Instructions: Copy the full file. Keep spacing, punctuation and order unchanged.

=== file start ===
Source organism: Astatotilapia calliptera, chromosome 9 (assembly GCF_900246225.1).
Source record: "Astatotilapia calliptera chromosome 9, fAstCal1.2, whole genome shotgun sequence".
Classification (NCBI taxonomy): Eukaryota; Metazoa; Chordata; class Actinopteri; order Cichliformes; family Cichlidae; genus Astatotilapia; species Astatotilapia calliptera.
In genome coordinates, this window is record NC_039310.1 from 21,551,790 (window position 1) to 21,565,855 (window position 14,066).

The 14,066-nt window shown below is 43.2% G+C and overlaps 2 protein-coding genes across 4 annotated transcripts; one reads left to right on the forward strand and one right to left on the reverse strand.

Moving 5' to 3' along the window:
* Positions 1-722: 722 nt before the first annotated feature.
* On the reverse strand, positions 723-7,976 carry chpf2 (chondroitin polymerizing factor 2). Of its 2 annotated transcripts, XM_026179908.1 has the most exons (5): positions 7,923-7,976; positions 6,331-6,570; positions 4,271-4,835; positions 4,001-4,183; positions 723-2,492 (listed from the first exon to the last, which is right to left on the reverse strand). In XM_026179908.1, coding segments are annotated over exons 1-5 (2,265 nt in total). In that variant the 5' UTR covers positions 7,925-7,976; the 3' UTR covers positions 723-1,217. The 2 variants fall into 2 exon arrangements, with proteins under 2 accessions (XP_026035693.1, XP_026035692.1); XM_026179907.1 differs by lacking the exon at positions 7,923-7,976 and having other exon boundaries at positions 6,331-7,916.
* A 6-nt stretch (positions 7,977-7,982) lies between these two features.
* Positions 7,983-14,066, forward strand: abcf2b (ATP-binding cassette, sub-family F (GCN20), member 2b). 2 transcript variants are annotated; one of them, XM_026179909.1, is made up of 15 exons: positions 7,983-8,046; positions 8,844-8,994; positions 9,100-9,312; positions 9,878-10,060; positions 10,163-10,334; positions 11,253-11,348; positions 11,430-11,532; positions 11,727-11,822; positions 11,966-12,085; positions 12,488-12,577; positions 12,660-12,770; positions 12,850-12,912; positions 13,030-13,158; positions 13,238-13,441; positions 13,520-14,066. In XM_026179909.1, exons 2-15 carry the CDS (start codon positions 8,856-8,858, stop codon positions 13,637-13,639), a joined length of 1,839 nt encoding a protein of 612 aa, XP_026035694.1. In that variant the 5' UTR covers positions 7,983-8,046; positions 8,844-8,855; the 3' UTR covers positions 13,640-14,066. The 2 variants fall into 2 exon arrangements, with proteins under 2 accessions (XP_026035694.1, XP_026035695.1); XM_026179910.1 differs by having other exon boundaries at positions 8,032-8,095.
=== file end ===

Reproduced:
Source organism: Astatotilapia calliptera, chromosome 9 (assembly GCF_900246225.1).
Source record: "Astatotilapia calliptera chromosome 9, fAstCal1.2, whole genome shotgun sequence".
Classification (NCBI taxonomy): Eukaryota; Metazoa; Chordata; class Actinopteri; order Cichliformes; family Cichlidae; genus Astatotilapia; species Astatotilapia calliptera.
In genome coordinates, this window is record NC_039310.1 from 21,551,790 (window position 1) to 21,565,855 (window position 14,066).

The 14,066-nt window shown below is 43.2% G+C and overlaps 2 protein-coding genes across 4 annotated transcripts; one reads left to right on the forward strand and one right to left on the reverse strand.

Moving 5' to 3' along the window:
* Positions 1-722: 722 nt before the first annotated feature.
* On the reverse strand, positions 723-7,976 carry chpf2 (chondroitin polymerizing factor 2). Of its 2 annotated transcripts, XM_026179908.1 has the most exons (5): positions 7,923-7,976; positions 6,331-6,570; positions 4,271-4,835; positions 4,001-4,183; positions 723-2,492 (listed from the first exon to the last, which is right to left on the reverse strand). In XM_026179908.1, coding segments are annotated over exons 1-5 (2,265 nt in total). In that variant the 5' UTR covers positions 7,925-7,976; the 3' UTR covers positions 723-1,217. The 2 variants fall into 2 exon arrangements, with proteins under 2 accessions (XP_026035693.1, XP_026035692.1); XM_026179907.1 differs by lacking the exon at positions 7,923-7,976 and having other exon boundaries at positions 6,331-7,916.
* A 6-nt stretch (positions 7,977-7,982) lies between these two features.
* Positions 7,983-14,066, forward strand: abcf2b (ATP-binding cassette, sub-family F (GCN20), member 2b). 2 transcript variants are annotated; one of them, XM_026179909.1, is made up of 15 exons: positions 7,983-8,046; positions 8,844-8,994; positions 9,100-9,312; positions 9,878-10,060; positions 10,163-10,334; positions 11,253-11,348; positions 11,430-11,532; positions 11,727-11,822; positions 11,966-12,085; positions 12,488-12,577; positions 12,660-12,770; positions 12,850-12,912; positions 13,030-13,158; positions 13,238-13,441; positions 13,520-14,066. In XM_026179909.1, exons 2-15 carry the CDS (start codon positions 8,856-8,858, stop codon positions 13,637-13,639), a joined length of 1,839 nt encoding a protein of 612 aa, XP_026035694.1. In that variant the 5' UTR covers positions 7,983-8,046; positions 8,844-8,855; the 3' UTR covers positions 13,640-14,066. The 2 variants fall into 2 exon arrangements, with proteins under 2 accessions (XP_026035694.1, XP_026035695.1); XM_026179910.1 differs by having other exon boundaries at positions 8,032-8,095.